Lake Independence/Marquette County : This is the smallest of the top monster pike lakes. Being a mere, comparatively speaking, 1,900 acres in size this lake has produced seven northern large enough to qualify for Master Angler Awards. Focus on the extensive weedbeds in the east end, the shallow bays and off creek mouths as well as the mouth of the Yellow Dog River .

WHEN AND WITH WHAT?

Further research into the above mentioned waters and their history of giving up trophy northern reveals boat anglers have brought in 106 fish that qualified for a Master Angler Award, while ice fishermen totaled 46. One of the differences might be due to the fact that boat fishermen/women outnumber their winter month brethren.

Minnows, of one sort or another, enticed 75 of these monster pike to strike and some type of lure accounted for 77 fish. One of the keys in this regards is size. Whatever you use, it needs to offer the fish the opportunity for a mouthful, or, rather, a stomach full of goodies in one gulp.

ICE/WINTER

Ice fishing is centered on weedbeds, with corners of weed lines, if available being the most productive. The fish can range from shallows down to the mid-depths at this time of year and cloudy days, as is the norm during all seasons, seem to offer the greatest opportunity to bring in the larger fish.

Paul Schmidt offers his wisdom, garnered from his passion for catching members of the genus Esox and his long years of experience.

ICE OUT/SPRING

Look for northern in the northeast corner of the lake or large bay where the prevailing southwesterly wind have stacked up the warm water against the shore. The darker the bottom, the better the fishing will be because the dark color attracts and holds the sun’s warmth more efficiently than a lighter colored bottom. The big fish will be available in very shallow water and can be sight fished at this time. Big streamers on a fly rod will do well. Any bay with a feeder stream will also produce fish.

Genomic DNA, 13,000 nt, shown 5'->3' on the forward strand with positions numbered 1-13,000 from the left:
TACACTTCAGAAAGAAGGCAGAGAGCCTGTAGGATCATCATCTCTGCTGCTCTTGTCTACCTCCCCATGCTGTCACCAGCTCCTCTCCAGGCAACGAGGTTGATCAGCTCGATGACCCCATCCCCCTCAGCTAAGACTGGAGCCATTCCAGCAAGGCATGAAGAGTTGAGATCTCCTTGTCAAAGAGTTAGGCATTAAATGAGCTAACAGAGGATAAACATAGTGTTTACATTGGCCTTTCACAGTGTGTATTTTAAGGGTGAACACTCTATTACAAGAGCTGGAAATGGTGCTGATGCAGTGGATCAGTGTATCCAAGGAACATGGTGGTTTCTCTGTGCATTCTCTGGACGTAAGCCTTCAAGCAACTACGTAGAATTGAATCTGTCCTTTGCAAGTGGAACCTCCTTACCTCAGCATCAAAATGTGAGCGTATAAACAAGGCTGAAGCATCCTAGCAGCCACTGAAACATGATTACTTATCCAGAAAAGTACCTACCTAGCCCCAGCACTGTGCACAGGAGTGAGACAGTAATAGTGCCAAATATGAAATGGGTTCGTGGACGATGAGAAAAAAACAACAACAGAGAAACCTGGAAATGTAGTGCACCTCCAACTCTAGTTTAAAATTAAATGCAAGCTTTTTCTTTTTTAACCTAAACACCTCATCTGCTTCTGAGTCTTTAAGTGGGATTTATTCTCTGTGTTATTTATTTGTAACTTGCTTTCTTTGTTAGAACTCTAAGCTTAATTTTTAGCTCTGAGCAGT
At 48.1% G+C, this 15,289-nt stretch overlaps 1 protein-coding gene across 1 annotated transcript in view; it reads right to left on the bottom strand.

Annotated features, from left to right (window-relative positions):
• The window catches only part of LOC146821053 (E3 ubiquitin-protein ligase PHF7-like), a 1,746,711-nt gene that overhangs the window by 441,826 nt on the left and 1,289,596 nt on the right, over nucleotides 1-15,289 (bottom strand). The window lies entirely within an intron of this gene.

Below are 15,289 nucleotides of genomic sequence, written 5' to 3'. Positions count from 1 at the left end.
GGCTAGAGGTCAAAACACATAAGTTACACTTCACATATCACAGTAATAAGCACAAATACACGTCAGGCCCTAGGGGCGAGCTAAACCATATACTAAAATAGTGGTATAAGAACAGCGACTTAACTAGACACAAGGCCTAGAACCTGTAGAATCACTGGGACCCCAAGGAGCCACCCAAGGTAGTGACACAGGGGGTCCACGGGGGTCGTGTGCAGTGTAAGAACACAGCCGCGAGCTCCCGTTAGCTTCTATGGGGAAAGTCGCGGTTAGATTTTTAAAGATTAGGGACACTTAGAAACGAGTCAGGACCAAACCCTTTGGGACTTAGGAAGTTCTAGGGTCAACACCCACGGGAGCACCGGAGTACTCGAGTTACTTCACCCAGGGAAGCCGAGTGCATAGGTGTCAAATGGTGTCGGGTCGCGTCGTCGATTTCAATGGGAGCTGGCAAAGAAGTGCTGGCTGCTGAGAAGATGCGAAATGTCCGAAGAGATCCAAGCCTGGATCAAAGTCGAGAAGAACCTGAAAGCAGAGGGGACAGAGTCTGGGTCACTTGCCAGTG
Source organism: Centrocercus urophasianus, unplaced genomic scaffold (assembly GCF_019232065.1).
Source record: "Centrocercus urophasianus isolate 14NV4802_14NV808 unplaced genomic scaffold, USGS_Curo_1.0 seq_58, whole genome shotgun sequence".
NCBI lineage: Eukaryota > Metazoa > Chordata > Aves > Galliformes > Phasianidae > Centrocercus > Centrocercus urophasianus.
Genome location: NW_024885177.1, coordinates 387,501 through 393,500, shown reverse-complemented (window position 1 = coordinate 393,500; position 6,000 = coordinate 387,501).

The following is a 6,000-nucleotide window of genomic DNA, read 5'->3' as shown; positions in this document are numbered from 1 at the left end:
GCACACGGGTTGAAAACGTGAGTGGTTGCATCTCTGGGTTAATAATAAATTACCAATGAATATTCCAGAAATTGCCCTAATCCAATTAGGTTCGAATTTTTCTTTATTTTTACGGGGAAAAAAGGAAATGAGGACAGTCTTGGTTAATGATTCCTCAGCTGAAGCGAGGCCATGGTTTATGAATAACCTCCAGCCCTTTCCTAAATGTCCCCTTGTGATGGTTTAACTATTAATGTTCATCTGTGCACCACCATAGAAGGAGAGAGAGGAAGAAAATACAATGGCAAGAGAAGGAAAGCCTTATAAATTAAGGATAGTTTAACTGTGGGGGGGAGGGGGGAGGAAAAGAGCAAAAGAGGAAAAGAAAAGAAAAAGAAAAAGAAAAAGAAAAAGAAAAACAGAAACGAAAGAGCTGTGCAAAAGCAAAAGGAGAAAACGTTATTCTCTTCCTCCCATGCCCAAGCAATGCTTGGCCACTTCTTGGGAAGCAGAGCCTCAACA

LATE SPRING/EARLY SUMMER

Fish near new weed growth in the same areas, in slightly deeper water. Buzz baits can really produce at this time as the fish are on the feed to replenish their energy expended during spawning activities. There’s nothing like a big pike smashing a topwater lure with murder in its heart.

SUMMER

Big fish are retreating into deeper water due to their preference for water temps in the low to mid 60s. Smaller pike will remain shallower, but the big boys will go deep. Mid-lake reefs, and bottom bowls as well as cool water creek mouths are the places to start the hunt for big fish.

FALL

One word: WEEDS!

The big fish start to come back into the cooler water to feed heavily in anticipation of winter. Concentrate on the inside turns of weedbeds using large jigs with big plastics thrown using a flipping stick. Toss the jig well into the weeds and RIP it free of the weeds, repeating this until something “rips” back. The old classic of a black bucktail trolled along the weed wall will work well when fish are not as active. As the weeds die off, the fish will concentrate in the last vestiges of green vegetation. Paul relates, “I have pulled four fish that were between 10 and 20 pounds out of one well placed weedbed that wasn’t even 600 square feet in area during the late fall.

WINTER

Bay drop-offs and weeds can all produce. Look in the shallows in late winter. Dead smelt, live suckers and jigging spoons all produce fish. If I can find large golden shiners to hang from a tip-up, I go that route. For me, no other bait, with the exception of smelt can beat large golden shiners.

KEEP IN MIND

Trophy northern pike are a much needed resource in any lake. They can go far in controlling the population of stunted fish. It might be wise, after landing one of these toothy torpedoes, to take a photo and then release it back into the water unharmed.

There you have it, from the northern reaches of the Keweenaw Peninsula in the wild Upper Peninsula to urban Detroit , there are several bodies of fresh-water where your chances for catching Master Angler Award-winning northern pike are increased.